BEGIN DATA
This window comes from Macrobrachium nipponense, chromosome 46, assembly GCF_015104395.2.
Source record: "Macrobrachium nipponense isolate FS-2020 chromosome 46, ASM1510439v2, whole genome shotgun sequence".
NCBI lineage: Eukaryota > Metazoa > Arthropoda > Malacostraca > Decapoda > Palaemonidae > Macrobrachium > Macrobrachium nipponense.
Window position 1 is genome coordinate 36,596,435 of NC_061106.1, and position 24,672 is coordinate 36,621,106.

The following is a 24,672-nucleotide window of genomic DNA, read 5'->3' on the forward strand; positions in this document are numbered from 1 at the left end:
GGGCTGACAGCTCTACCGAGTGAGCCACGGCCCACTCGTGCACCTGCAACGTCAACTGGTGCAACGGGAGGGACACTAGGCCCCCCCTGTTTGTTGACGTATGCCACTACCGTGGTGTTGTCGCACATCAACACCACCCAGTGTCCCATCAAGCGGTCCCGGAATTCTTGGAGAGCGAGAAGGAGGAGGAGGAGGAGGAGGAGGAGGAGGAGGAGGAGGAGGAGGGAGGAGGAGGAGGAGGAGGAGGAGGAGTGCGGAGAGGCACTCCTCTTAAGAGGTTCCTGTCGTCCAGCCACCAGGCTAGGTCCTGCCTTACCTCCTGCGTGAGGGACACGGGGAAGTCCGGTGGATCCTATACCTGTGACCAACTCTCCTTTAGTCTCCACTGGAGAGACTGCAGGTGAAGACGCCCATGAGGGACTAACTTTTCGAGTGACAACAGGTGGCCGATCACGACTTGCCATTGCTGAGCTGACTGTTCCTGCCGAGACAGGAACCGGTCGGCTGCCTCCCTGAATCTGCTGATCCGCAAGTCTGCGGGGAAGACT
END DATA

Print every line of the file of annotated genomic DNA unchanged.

This window comes from Macrobrachium nipponense, chromosome 46, assembly GCF_015104395.2.
Source record: "Macrobrachium nipponense isolate FS-2020 chromosome 46, ASM1510439v2, whole genome shotgun sequence".
NCBI lineage: Eukaryota > Metazoa > Arthropoda > Malacostraca > Decapoda > Palaemonidae > Macrobrachium > Macrobrachium nipponense.
Window position 1 is genome coordinate 36,596,435 of NC_061106.1, and position 24,672 is coordinate 36,621,106.

The following is a 24,672-nucleotide window of genomic DNA, read 5'->3' on the forward strand; positions in this document are numbered from 1 at the left end:
GGGCTGACAGCTCTACCGAGTGAGCCACGGCCCACTCGTGCACCTGCAACGTCAACTGGTGCAACGGGAGGGACACTAGGCCCCCCCTGTTTGTTGACGTATGCCACTACCGTGGTGTTGTCGCACATCAACACCACCCAGTGTCCCATCAAGCGGTCCCGGAATTCTTGGAGAGCGAGAAGGAGGAGGAGGAGGAGGAGGAGGAGGAGGAGGAGGAGGAGGAGGGAGGAGGAGGAGGAGGAGGAGGAGGAGTGCGGAGAGGCACTCCTCTTAAGAGGTTCCTGTCGTCCAGCCACCAGGCTAGGTCCTGCCTTACCTCCTGCGTGAGGGACACGGGGAAGTCCGGTGGATCCTATACCTGTGACCAACTCTCCTTTAGTCTCCACTGGAGAGACTGCAGGTGAAGACGCCCATGAGGGACTAACTTTTCGAGTGACAACAGGTGGCCGATCACGACTTGCCATTGCTGAGCTGACTGTTCCTGCCGAGACAGGAACCGGTCGGCTGCCTCCCTGAATCTGCTGATCCGCAAGTCTGCGGGGAAGACT